with drawn breath before his mother's door. The
old lady was sleeping tranquilly, and, treading
softly in his heavy boots, he passed out to the friendly
faces of the horses and the cool dusk of the stable.
As the days went on, drawing gradually toward
summer, Mrs. Blake's life began peacefully to flicker
out, like a candle that has burned into the socket.
There were hours when her mind was quite clear,
and at such times she would talk unceasingly in
her old sprightly fashion, with her animated gestures
and her arch and fascinating smile. But following
these sanguine periods there would come whole days
when she lay unconscious and barely taking breath,
while her features grew sharp and wan under the
It was when she had just passed through one of
these states that Lila came out on a Sunday afternoon
to find Christopher at the woodpile, and told
him, with a burst of tears, that she thought the
end had come.
"She's quite herself and wants us all," she said,
sobbing. "And she's even asked for the house
servants, every one - for Phyllis, and Tobias, and so
many of them who have been away for years. It's
just as if she knew that she was dying and wanted
to say good-by."
Throwing the axe hurriedly aside, Christopher
followed her into the house, and then entering the
old lady's room, stopped short beside the threshold
in a grief that was not unmixed with wonder.
The sunshine fell straight through the window
on the high white pillows, and among them Mrs.
Blake was sitting rigidly, her blind eyes sparkling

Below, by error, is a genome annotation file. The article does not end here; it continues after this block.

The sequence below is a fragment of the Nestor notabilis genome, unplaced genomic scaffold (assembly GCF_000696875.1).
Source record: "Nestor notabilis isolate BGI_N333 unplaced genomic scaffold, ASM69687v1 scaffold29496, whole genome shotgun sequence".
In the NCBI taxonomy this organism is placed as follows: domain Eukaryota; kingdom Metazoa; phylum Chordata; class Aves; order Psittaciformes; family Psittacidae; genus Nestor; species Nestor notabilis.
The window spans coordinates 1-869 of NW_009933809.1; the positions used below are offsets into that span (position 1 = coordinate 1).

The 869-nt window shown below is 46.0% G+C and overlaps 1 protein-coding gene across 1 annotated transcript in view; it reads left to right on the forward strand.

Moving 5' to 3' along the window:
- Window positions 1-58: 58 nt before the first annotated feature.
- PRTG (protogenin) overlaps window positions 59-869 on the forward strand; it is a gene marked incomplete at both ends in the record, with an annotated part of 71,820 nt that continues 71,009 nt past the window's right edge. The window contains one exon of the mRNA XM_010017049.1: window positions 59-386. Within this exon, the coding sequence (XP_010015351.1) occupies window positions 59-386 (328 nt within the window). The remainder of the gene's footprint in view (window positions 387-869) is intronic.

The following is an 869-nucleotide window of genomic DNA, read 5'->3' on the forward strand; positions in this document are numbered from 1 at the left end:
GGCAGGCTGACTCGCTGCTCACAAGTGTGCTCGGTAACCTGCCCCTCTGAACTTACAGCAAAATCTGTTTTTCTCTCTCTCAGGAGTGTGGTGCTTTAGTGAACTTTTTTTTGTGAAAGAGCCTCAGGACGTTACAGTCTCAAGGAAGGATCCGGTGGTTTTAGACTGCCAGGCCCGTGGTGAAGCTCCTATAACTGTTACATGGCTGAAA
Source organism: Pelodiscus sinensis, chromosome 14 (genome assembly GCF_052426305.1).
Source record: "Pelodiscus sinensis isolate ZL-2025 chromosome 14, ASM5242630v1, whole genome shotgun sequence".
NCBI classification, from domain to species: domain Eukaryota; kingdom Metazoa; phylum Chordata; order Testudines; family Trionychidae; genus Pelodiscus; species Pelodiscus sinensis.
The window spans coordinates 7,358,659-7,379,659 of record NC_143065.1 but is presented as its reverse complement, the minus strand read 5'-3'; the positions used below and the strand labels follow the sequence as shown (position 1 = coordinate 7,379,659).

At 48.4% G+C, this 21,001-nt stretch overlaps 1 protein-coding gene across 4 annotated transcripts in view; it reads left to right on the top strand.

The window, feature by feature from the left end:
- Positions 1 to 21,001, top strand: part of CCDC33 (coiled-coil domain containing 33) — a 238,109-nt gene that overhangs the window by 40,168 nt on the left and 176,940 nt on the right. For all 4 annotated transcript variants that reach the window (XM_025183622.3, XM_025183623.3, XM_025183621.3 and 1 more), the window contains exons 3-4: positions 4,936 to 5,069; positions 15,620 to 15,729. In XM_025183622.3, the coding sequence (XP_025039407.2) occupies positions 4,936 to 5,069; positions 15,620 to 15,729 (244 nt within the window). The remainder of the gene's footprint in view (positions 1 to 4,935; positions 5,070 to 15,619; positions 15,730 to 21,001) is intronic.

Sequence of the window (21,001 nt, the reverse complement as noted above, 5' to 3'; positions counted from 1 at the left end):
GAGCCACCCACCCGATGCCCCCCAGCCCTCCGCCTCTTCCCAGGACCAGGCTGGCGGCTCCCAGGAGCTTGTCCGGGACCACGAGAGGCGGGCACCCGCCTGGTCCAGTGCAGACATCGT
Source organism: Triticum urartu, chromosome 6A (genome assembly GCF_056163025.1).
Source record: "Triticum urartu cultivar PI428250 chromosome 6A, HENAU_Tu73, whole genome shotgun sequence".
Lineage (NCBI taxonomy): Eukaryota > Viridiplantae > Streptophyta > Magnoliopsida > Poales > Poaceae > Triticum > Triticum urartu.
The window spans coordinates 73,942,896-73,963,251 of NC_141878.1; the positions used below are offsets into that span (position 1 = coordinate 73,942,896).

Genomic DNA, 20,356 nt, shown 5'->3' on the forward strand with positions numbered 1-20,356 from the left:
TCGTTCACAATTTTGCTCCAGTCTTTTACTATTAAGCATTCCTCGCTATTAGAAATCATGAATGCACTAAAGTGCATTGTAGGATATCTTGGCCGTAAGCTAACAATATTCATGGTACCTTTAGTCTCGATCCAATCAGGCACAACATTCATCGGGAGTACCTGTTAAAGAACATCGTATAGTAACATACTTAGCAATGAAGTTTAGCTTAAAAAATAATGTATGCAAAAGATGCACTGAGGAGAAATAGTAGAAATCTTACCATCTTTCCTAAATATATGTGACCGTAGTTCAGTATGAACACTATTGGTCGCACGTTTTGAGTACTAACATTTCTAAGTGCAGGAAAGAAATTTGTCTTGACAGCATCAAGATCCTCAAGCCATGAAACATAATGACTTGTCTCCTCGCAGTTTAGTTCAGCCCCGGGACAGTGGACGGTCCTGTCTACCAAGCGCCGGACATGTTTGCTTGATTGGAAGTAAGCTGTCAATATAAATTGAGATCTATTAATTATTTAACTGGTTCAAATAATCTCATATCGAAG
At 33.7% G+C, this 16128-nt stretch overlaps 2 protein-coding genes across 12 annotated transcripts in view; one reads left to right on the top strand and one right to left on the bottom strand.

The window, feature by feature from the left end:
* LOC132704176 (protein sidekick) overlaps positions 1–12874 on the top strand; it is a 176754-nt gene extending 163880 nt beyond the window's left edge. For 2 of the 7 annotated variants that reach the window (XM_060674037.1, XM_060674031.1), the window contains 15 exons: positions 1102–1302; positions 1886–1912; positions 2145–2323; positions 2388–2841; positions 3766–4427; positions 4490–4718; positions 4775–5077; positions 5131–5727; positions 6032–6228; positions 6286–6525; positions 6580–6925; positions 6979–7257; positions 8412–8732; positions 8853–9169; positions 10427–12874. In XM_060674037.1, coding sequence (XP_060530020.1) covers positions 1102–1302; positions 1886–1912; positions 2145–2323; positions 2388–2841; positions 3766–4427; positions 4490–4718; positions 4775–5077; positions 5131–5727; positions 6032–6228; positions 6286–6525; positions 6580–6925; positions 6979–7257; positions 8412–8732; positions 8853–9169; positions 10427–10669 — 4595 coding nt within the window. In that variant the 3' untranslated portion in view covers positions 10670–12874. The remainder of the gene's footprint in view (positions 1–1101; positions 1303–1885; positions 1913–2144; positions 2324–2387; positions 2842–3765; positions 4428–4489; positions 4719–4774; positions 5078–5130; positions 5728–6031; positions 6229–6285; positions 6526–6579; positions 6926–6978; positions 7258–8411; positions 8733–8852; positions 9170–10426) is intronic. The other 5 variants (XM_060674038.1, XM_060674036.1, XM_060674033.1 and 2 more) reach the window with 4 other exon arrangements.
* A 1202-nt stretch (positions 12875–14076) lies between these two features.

with the last fitful return of her intelligence. She
was speaking, as he entered, in a natural and lively
tone, which brought back to him his earliest memories
of her engaging brightness.
"Are the servants all there, Cynthia? Then let
them come and stand inside the door - a few at a
"They are here, mother," replied Cynthia, choking;
and Christopher, glancing round, saw several decrepit
Negroes leaning against the wall - Uncle Boaz, Docia
(pressing her weak heart), and blear-eyed Aunt
Polly, already in her dotage.
"I wish to tell you good-by while my mind is clear,"
pursued the old lady in her high, sweet voice. "You
have been good servants to me for a long time, and
I hope you will live many years to serve my children
as faithfully. Always remember, Christopher -
Is Christopher there?"
"I am here, dear mother."
"Always remember that a man's first duty is to
his wife and children, and his second to his slaves.
The Lord has placed them in your hands, and you
must answer to Him how you fulfill the trust. And
now, Boaz - where is Boaz?"
"I'm yer, ole miss; I'm right yer"
"You may shake my hand, Boaz, for it is a long
good-by. I've always promised you your freedom,
and I haven't forgotten it, though you asked for it
almost fifty years ago. You did something that I
praised you for - I can't quite remember what it
was - and when I asked you what you would like
as a reward, you answered: 'Don't give me nothin'
now, ole miss, but let the gift grow and set me free
when you come to die.' It is a long time, Boaz,
fifty years, but I give you your freedom now, as I
promised, though it is very foolish of you to want
it, and I'm sure you'll find it nothing but a burden
and a trouble. Christopher, will you remember that
Boaz is free?"
Christopher crossed the room, and, catching her
hands in his own, sought to force her back upon the
pillows, but with an effort that showed in every
tense line of her face she pushed him from her and
sat erect and unsupported.
"Let me dismiss them first," she said with her
stately manner. "Good-by, Phyllis and Polly - and
- and - all the rest of you. You may go now. I
am a little tired, and I will lie down."
Cynthia put the weeping servants from the room,
and, filling a glass with brandy, held it with a shaking
hand to her mother's lips.
"Take this, dear, and lie down," she said.
Mrs. Blake sipped the brandy obediently, but as
she felt her strength revive from the strong spirit
the animation reawoke in her face, and, turning